Friday, June 14, 2024

Who’s a Travel Manager in 1988?

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A January 11, 1988, Business Travel News Special Report

Last weekend we left off with a mention of Oct. 19, 1987 or Black Monday—the day the Dow Jones Industrial Average fell 22.6 percent and triggered concern over a second Great Depression. I fully expected the stock market crash to reverberate through the business travel world in 1988, ushering in broad stroke travel freezes. I found a few localized drawbacks for travel, but they were largely tied to downturns in the oil and gas industries, which I remember well even as a teenager, since I grew up in Oklahoma. It wasn’t pretty.

But as I pored through the BTN archive this week, I’m not sure I found a single mention of Black Monday in 1988’s issues. One reason was that, although it would take two years for the Dow Jones to fully recover from the crash, the index clawed back 57 percent of its losses in only two trading sessions. In terms of business travel, corporations apparently swatted financial caution away like a pesky fly—unlike in 2001 after the dot-com bubble and very much unlike 2008, after the housing crisis opened the door to the Great Recession. Dare I even mention the Covid Crisis here? It wasn’t really the same kind of issue, but I digress…

What I did find, however, were a number of articles addressing the rate at which companies were hiring dedicated travel managers, and the push toward the increasing professionalism of the role, with a focus on effective policy, cost savings and supplier negotiations. It made me think that perhaps caution was not being thrown to the wind, afterall. Businesses were looking to dedicated travel managers to tighten up travel reservation processes and take control over what could be seen as abuses of the company dime.

Yet the dedicated travel manager role largely emerged from the service side—the job was often envisioned as more of a juiced up travel arranger, and many posts were filled by former travel agents. Every dedicated travel manager interviewed in 1988 for the following focus article were women. Today’s travel manager demographics look sort of similar: at least two-thirds of travel manager roles are held by women, according to BTN’s latest surveys. (Interestingly, this was not the case when travel was managed through purchasing, but that is another story that still reverberates in the industry today.)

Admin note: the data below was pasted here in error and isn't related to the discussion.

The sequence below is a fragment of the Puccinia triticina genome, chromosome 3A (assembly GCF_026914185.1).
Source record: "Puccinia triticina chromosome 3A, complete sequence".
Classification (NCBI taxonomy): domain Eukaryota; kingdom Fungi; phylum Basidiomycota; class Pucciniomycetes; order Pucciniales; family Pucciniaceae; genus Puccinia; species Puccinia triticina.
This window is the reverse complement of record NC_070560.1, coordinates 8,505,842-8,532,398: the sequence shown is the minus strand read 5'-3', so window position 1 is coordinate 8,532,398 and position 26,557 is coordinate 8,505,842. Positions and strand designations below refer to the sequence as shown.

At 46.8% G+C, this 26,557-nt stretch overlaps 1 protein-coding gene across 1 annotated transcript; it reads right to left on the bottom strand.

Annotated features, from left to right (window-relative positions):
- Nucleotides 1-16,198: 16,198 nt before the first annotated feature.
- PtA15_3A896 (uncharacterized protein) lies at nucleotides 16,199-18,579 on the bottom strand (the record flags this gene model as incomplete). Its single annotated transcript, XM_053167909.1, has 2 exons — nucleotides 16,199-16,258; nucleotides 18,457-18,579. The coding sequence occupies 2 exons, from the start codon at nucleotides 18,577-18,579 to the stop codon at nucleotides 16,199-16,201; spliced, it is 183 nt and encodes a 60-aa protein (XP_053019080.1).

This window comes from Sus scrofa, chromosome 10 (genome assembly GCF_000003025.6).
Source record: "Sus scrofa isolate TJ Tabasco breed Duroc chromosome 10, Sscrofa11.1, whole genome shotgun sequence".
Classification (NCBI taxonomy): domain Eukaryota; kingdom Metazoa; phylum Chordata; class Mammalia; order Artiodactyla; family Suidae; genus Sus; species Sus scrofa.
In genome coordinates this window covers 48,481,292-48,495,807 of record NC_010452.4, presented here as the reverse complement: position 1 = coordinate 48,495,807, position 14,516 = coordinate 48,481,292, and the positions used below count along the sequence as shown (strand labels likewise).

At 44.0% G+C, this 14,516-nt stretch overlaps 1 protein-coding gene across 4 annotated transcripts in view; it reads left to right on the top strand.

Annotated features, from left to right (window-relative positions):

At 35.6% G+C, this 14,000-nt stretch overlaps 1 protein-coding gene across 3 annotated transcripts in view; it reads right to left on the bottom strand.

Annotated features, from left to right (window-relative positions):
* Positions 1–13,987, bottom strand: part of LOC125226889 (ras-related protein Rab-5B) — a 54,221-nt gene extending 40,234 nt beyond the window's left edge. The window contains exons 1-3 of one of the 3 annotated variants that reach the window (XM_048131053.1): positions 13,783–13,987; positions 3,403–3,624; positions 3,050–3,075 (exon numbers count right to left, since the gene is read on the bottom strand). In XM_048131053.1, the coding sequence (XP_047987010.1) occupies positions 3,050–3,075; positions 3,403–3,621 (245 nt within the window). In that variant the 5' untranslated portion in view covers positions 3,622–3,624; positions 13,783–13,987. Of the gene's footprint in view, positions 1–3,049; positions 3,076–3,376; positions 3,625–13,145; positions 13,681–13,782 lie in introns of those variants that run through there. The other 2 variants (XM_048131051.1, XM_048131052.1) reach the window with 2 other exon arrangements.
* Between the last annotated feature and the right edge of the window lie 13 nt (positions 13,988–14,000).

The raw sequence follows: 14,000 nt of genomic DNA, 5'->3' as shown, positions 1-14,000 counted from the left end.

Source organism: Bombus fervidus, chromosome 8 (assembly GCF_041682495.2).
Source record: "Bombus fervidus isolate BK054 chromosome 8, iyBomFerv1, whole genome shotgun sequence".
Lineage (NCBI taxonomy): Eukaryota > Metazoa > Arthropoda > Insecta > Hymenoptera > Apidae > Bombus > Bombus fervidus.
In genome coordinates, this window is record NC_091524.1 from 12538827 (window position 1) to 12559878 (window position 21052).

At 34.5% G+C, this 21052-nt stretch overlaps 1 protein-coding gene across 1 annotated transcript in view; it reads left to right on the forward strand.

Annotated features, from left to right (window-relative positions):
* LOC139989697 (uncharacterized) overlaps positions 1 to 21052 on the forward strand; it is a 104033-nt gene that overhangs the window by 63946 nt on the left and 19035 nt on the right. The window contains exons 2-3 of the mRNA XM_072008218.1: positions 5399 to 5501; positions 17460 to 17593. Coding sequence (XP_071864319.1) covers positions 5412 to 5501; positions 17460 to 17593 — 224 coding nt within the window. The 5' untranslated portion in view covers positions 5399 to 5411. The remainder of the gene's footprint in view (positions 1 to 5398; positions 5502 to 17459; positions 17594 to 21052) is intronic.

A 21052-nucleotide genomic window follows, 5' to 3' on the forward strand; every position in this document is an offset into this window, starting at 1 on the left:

Reading through the archive 1988 articles (and somewhat between the lines), I got strong whiffs of the Dolly Parton, Jane Fonda, Lily Tomlin movie ‘9 to 5,’ about three women whose talents and ideas were largely underestimated within their large corporation, but each of whom (hilariously, in the 1980 screwball comedy) proved her corporate aptitude and strategic value.

via GIPHY

Likewise, in 1988, the travel manager role seemed largely designed as a business support function in the service of travelers, but without much decision-making power. Despite the lack of decision-making power initially baked into the travel management role in many companies, BTN reporter Steven J. Stark sussed out the many ways travel managers were proving their strategic mettle. 

_______________________________________________________________________

Yes,
more and more companies are coming around to the view that some big savings on
travel can be had. And yes, more of them are hiring full-time, dedicated travel
managers for the job. Further, travel managers themselves, for the most part, feel
adequately recognized for their efforts.

But
while many managers have dramatically changed their companies’ travel
operations and helped instill an attitude that their task is an important one,
a final hurdle—and it’s a big one—must be cleared before they reach travel
manager nirvana: getting total control over the travel function. 

Although
travel managers enforce policy, negotiate with suppliers, plan meetings and
arrange incentive trips, most don’t have final say on travel policy decisions.
The need to obtain approval can cause delays and headaches, travel managers
say. 

“It’s
time consuming, considering I know what I’m doing, and I generally have to
explain what I want to do,” said Debbie Quirk, travel manager at O’Connor
and Associates, a private Chicago investment firm. “I could handle it
myself.”

“I
do have to report to someone, so it’s not total control,” said Jenny
Reilly, travel coordinator at New York women’s clothing store chain Ann Taylor.
“I have input to policy, but upper management ultimately has
responsibility. It does at times create some hindrance.” 

“Management
really controls the philosophy of travel, so I’m not in total
control,” said
Kimberly Kelley, travel manager for Cincinnati-based U.S. Shoe Corp.
“Sometimes it’s a problem because there’s no real direction. You just work
around that.” 

Kelley
said her department is not “mandated,” meaning employees use it only